Terminal cancer sufferer's 'Keep smiling' message for Cloth of Kindness
PUBLISHED: 17:50 24 April 2018 | UPDATED: 08:30 25 April 2018
Former superbike racer Chris Andrews recounts tales of podium glory as his fingers nip nimbly in and out of a square of fabric.
The 61-year-old, from Great Yarmouth, is among a group of people heads-bowed, needle-in-hand embroidering their innermost thoughts.
For someone with a terminal cancer diagnosis his message is unexpectedly upbeat - “Keep smiling” says the lettering, encircling a beaming emoji face.
“I’ve always been a very positive person,” he says, and group members are visibly moved by his cheery stitched instruction.
Everyone at the session is taking part in a community-led textile arts project at Great Yarmouth’s Big C centre in Regent Street.
The Cloth of Kindness is described as an innovative health and wellbeing project which brings together people of all ages and abilities to embroider their thoughts and experiences of kindness on individual patches.
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The patches are then sewn together to make a comforting cover to be used by the charity’s visitors in the relaxation room.
The first Cloth of Kindness was made by artist Sally-Anne Lomas and was inspired by the writings of Julian of Norwich and the idea of being “enfolded in love.”
The cloth also tips its hat towards the needled rants of Lorina Bulmer, resident in the Great Yarmouth Workhouse in the late 19th century - her rage, morphing into rousing encouragement.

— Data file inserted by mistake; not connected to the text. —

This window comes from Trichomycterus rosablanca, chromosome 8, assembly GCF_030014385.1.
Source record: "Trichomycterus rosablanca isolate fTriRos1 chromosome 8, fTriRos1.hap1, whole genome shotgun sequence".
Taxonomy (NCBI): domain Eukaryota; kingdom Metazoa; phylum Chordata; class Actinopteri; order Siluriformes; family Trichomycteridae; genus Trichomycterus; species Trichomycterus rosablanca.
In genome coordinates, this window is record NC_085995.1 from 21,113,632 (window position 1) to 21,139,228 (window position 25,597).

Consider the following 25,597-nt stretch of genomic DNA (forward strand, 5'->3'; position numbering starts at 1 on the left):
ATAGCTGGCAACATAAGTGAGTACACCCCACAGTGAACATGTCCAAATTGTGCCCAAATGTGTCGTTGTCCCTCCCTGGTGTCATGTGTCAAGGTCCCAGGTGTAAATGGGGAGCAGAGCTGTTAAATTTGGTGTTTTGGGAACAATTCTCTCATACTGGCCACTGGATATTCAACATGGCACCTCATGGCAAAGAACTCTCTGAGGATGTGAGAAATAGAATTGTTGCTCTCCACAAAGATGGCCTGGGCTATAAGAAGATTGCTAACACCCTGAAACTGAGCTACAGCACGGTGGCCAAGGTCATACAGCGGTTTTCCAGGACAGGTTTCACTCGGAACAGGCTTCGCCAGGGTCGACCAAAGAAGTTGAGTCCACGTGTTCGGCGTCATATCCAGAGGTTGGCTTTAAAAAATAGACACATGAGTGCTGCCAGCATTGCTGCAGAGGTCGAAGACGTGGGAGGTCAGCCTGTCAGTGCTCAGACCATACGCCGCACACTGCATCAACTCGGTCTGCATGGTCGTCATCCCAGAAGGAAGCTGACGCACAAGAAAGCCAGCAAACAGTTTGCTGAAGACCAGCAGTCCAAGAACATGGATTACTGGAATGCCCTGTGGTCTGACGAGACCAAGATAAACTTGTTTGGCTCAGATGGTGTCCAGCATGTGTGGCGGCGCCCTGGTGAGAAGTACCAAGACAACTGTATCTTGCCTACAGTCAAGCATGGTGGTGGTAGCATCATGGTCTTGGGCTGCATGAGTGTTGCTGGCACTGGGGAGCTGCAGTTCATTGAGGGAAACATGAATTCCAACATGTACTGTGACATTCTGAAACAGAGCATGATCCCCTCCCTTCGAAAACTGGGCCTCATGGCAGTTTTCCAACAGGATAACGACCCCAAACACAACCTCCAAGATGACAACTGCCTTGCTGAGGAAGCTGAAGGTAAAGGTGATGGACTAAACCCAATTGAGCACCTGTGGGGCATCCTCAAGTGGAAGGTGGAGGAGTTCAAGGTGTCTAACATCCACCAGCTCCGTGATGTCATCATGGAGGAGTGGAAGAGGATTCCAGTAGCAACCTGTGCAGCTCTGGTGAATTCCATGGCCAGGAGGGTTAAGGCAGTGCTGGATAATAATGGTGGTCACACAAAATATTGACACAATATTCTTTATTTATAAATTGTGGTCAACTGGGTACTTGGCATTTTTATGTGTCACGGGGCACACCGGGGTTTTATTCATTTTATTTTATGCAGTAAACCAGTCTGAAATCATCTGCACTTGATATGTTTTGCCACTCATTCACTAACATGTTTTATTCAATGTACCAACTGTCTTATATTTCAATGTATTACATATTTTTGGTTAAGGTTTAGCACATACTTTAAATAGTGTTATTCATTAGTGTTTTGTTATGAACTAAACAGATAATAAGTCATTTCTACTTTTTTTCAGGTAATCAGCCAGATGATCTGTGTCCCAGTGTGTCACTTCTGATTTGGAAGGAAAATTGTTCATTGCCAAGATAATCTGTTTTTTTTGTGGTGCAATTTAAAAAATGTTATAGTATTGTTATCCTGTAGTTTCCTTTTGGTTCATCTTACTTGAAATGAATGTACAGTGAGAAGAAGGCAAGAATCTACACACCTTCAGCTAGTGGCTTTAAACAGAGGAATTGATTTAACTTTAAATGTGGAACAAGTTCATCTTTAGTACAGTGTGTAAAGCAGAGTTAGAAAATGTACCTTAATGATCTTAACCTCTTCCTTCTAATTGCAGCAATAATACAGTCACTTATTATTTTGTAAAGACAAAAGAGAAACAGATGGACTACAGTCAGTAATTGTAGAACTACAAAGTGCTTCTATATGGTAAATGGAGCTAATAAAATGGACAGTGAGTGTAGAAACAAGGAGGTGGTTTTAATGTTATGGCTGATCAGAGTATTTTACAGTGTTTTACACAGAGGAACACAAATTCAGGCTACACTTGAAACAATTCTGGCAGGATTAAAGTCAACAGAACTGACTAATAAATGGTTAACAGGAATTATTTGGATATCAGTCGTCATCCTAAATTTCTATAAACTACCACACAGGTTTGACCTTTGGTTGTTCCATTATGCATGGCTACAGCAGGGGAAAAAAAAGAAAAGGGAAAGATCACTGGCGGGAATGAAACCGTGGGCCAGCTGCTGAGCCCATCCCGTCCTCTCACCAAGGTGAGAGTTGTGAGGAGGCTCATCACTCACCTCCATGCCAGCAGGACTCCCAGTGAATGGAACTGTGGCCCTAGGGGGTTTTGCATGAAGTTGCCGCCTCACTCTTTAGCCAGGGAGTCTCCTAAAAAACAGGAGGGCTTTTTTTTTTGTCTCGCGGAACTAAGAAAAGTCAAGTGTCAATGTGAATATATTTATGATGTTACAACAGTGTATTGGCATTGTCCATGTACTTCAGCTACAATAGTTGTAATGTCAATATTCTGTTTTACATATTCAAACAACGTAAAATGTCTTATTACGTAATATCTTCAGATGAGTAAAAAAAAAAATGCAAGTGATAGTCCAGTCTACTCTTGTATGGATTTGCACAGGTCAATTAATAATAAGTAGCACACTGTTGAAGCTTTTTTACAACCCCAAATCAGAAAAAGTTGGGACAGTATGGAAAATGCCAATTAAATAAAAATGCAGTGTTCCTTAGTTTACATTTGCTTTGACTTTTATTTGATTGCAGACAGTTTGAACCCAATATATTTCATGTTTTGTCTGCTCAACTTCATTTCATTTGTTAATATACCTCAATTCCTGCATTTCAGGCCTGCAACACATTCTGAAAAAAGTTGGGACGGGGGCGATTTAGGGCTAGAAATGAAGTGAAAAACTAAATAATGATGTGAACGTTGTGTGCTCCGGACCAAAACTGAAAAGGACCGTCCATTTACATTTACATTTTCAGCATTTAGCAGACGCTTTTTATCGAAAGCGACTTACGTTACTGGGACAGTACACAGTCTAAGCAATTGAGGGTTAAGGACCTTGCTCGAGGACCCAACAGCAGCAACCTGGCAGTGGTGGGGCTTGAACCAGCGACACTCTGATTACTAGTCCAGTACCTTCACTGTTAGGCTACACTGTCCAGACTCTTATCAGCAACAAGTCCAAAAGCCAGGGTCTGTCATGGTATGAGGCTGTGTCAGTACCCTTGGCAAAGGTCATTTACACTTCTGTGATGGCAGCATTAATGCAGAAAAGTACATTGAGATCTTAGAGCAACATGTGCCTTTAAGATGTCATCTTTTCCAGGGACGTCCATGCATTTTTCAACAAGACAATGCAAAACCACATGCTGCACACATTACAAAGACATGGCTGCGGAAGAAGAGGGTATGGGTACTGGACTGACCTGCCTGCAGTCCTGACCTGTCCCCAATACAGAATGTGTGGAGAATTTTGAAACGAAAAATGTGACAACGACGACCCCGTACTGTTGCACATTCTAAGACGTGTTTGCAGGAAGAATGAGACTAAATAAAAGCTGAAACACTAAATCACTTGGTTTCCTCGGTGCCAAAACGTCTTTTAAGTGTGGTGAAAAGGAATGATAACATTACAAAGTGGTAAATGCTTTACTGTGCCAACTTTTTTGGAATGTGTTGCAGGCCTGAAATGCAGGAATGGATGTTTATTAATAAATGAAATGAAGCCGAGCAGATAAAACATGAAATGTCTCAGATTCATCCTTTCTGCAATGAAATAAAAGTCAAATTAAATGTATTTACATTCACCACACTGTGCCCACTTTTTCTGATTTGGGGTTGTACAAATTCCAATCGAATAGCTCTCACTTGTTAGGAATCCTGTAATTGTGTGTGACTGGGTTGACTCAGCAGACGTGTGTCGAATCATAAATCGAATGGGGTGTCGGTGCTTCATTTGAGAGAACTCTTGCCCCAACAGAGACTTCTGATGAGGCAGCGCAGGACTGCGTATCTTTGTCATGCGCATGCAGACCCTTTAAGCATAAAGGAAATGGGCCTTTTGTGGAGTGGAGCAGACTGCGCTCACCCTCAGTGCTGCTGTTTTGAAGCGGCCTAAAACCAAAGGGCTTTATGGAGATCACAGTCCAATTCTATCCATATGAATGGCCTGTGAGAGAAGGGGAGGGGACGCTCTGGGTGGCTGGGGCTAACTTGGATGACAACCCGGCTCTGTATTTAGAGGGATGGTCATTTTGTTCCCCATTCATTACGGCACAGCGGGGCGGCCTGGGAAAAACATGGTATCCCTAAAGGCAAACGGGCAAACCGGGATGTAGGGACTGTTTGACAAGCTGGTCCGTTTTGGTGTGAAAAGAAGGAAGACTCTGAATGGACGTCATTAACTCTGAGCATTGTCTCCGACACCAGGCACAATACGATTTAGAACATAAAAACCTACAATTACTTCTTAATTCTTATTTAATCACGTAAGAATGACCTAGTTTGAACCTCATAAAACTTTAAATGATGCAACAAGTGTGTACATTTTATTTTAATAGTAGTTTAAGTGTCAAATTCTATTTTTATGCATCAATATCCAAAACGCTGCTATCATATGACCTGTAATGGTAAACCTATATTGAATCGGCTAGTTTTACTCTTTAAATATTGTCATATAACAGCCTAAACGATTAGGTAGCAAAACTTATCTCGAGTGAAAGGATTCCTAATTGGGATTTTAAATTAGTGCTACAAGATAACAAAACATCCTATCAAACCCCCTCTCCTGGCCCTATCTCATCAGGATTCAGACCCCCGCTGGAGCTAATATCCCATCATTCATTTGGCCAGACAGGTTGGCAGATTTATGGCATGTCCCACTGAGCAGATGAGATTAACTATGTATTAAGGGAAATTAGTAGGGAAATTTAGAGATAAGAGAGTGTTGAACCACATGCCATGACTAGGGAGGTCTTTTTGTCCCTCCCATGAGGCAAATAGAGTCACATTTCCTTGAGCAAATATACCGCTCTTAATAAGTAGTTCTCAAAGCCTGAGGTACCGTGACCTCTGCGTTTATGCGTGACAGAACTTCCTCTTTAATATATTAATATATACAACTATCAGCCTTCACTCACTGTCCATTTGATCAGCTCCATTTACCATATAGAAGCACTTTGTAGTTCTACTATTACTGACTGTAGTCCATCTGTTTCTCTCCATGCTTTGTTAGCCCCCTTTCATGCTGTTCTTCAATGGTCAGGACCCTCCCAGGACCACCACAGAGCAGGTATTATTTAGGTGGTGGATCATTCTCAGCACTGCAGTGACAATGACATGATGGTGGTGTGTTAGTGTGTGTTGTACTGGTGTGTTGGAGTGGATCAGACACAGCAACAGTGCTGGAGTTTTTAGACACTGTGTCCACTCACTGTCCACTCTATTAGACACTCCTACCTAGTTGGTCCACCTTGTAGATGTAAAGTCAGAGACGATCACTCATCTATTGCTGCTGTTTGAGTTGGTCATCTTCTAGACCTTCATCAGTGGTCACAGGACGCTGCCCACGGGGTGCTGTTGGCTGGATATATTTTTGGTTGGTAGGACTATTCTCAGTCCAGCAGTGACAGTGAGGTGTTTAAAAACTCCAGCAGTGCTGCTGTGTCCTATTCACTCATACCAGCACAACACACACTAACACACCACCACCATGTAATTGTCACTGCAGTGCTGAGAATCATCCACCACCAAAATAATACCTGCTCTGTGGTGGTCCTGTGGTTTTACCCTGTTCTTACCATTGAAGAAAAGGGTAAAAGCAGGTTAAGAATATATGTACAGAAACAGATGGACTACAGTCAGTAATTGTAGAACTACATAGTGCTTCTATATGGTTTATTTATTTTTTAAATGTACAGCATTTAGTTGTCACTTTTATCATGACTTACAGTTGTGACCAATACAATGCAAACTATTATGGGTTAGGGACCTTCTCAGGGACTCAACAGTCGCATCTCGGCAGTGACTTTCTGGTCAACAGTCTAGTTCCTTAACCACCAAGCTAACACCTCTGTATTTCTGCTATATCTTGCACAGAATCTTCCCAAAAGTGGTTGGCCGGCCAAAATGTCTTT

She said: “The sewing skills needed to participate in a Cloth of Kindness are basic and easily learnt. It is a low energy, creative activity open to everyone and the focus on kindness is uplifting.
“Each patch is personal and unique, but sewn together they make something even greater as a whole.”
Also at the centre was Melissa Ross. The 26-year-old from Yarmouth has a brain tumour.
Her embroidery in sparkling gold was inspired by a trip to Disneyland with her young daughter and reads: “A dream is a wish your heart makes.”
The idea for those taking part is to focus on the positive and acts of kindness that may have helped, however small.
Sewing as well as being creative and relaxing also helped people to open up about their feelings, and for those using the finished product it was a chance to snuggle up and be “folded in love.”
The next sessions are on May 1 and May 8, 2.15 to 4.15pm, all welcome.
There are also DIY packs that can be picked up at the centre.
The lottery funded workshops move on to the Kings Lynn centre for five weeks from June 12.